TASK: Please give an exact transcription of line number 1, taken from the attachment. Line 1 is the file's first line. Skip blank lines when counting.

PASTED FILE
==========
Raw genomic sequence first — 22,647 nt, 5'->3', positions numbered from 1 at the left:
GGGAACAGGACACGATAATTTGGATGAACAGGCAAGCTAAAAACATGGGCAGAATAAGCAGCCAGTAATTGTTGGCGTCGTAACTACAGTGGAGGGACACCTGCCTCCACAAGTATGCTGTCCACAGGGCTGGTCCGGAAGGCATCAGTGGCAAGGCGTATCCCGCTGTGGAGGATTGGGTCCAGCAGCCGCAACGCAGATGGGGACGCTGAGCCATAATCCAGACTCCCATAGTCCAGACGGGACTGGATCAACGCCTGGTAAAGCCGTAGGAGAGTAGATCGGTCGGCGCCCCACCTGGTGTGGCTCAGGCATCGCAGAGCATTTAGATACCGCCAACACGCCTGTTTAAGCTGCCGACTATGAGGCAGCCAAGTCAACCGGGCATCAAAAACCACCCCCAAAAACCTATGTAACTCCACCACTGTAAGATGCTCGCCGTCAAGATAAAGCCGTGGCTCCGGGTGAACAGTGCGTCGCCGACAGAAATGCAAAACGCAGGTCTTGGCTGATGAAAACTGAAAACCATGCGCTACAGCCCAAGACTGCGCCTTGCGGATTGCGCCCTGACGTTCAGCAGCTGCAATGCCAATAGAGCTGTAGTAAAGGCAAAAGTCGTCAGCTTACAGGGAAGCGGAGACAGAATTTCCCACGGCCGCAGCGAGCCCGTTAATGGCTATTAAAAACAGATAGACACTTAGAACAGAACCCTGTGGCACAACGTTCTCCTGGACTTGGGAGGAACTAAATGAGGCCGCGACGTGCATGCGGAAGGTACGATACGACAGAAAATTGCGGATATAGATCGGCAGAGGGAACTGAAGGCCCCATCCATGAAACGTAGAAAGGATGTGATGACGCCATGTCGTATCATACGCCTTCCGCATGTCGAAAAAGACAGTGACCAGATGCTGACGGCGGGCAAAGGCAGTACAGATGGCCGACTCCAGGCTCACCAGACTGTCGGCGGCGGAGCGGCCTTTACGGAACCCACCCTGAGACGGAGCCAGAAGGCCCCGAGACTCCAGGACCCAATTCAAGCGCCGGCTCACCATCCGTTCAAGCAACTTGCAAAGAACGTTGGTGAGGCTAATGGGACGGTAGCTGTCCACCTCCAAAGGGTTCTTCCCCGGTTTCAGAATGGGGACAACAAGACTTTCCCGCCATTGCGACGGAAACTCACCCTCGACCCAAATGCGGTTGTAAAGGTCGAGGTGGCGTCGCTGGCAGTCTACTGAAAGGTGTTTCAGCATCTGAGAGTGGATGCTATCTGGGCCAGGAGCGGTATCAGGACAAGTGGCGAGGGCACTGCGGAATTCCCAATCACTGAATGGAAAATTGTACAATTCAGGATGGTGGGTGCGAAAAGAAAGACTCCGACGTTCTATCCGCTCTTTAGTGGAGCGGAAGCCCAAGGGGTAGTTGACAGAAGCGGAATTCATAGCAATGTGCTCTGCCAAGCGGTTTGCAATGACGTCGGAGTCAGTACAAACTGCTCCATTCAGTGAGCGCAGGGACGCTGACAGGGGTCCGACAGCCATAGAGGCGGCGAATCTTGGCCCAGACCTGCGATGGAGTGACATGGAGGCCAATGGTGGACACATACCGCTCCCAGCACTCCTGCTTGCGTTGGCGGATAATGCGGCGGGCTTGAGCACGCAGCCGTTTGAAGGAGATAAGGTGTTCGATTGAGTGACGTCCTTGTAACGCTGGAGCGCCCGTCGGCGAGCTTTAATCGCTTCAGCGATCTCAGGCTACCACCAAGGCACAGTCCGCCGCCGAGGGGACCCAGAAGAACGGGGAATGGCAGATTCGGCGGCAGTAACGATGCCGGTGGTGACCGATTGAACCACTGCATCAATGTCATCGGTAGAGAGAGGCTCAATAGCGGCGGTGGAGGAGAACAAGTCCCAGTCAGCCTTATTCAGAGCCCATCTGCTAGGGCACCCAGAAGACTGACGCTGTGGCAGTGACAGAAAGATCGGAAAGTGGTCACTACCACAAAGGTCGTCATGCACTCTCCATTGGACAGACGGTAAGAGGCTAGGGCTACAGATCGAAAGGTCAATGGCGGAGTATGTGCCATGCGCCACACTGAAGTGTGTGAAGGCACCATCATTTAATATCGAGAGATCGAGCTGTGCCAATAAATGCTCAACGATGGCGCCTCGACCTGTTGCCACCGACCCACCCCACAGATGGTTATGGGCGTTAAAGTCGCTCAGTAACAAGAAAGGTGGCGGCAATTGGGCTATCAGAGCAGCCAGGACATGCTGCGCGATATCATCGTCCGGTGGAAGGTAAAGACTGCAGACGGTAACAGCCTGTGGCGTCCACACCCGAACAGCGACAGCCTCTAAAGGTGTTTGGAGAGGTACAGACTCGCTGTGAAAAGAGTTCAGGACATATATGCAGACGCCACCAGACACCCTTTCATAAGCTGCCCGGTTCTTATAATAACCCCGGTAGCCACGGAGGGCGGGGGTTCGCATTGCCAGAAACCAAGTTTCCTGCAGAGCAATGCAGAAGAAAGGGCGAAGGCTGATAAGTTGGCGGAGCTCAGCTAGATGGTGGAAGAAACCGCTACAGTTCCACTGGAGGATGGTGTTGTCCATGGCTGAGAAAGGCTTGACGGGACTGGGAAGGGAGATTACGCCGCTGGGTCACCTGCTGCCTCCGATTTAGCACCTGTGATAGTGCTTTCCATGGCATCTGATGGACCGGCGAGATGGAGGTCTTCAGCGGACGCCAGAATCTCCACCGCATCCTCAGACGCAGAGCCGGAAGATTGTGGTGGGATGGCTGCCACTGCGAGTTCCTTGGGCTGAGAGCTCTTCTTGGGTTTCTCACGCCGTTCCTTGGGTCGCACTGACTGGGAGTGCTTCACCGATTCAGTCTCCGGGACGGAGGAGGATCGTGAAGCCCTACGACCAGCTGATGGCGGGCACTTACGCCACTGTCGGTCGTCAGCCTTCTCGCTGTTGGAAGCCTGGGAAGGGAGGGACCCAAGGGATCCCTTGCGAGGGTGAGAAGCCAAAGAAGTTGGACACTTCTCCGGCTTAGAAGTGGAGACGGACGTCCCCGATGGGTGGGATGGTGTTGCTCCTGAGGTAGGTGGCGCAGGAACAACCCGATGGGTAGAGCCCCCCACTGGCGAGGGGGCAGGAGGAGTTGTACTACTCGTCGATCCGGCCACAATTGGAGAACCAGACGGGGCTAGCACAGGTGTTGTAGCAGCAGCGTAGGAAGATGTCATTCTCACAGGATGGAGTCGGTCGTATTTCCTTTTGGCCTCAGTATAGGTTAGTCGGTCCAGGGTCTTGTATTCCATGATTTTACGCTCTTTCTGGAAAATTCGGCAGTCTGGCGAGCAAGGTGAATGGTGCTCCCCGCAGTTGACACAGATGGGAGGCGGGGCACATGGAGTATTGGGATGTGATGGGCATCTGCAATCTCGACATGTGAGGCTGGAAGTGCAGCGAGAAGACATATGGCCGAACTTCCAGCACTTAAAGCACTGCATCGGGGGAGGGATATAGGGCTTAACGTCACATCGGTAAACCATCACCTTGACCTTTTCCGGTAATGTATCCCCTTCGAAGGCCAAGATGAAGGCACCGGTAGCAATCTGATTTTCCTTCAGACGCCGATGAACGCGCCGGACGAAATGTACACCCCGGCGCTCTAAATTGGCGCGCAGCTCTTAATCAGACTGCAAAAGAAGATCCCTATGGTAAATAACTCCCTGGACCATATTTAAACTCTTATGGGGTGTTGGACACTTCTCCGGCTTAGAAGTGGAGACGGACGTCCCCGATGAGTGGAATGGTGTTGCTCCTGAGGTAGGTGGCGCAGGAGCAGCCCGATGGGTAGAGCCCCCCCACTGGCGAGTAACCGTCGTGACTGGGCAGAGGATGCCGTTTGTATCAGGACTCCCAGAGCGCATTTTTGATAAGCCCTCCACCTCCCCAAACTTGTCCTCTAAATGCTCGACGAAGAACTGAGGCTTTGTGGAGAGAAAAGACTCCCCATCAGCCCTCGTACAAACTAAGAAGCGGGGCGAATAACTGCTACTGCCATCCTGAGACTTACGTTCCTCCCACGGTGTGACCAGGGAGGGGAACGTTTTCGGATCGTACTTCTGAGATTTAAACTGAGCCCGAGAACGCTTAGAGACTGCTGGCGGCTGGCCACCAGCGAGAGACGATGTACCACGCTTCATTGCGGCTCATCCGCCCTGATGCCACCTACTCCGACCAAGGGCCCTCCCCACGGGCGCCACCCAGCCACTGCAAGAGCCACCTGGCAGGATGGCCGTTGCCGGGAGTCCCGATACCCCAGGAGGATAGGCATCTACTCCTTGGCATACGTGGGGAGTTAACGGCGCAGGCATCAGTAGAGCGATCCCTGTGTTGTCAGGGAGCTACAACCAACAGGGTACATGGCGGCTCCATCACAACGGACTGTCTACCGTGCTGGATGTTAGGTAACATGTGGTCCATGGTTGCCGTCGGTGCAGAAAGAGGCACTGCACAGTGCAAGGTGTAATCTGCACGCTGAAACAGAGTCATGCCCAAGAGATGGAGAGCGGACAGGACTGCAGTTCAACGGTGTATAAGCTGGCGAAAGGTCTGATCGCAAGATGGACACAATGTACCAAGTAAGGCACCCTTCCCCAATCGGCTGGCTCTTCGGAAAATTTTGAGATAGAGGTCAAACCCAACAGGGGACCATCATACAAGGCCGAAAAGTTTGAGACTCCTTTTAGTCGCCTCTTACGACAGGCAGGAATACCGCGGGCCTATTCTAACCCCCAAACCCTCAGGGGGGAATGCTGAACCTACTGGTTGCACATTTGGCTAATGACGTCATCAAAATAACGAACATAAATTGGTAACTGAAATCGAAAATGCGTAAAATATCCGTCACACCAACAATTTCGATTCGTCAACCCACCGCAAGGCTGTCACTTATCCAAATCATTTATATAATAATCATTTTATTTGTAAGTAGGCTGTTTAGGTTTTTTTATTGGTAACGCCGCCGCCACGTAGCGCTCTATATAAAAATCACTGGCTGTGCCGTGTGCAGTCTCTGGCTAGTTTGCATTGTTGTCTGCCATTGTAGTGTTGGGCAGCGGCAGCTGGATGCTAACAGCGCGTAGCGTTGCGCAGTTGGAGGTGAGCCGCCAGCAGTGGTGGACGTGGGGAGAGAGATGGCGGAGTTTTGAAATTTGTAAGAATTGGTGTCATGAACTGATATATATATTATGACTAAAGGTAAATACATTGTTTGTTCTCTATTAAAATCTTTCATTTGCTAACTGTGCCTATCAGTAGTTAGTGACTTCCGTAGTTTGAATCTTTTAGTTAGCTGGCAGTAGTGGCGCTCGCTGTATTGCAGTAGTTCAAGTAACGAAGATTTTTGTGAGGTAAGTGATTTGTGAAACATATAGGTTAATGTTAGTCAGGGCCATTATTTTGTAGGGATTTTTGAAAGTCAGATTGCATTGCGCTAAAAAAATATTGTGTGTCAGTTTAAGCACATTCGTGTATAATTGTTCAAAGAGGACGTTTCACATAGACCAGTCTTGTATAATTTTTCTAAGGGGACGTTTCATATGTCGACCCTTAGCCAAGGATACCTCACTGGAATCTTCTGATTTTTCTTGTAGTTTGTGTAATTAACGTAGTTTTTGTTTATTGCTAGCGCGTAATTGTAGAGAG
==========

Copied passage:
Raw genomic sequence first — 22,647 nt, 5'->3', positions numbered from 1 at the left: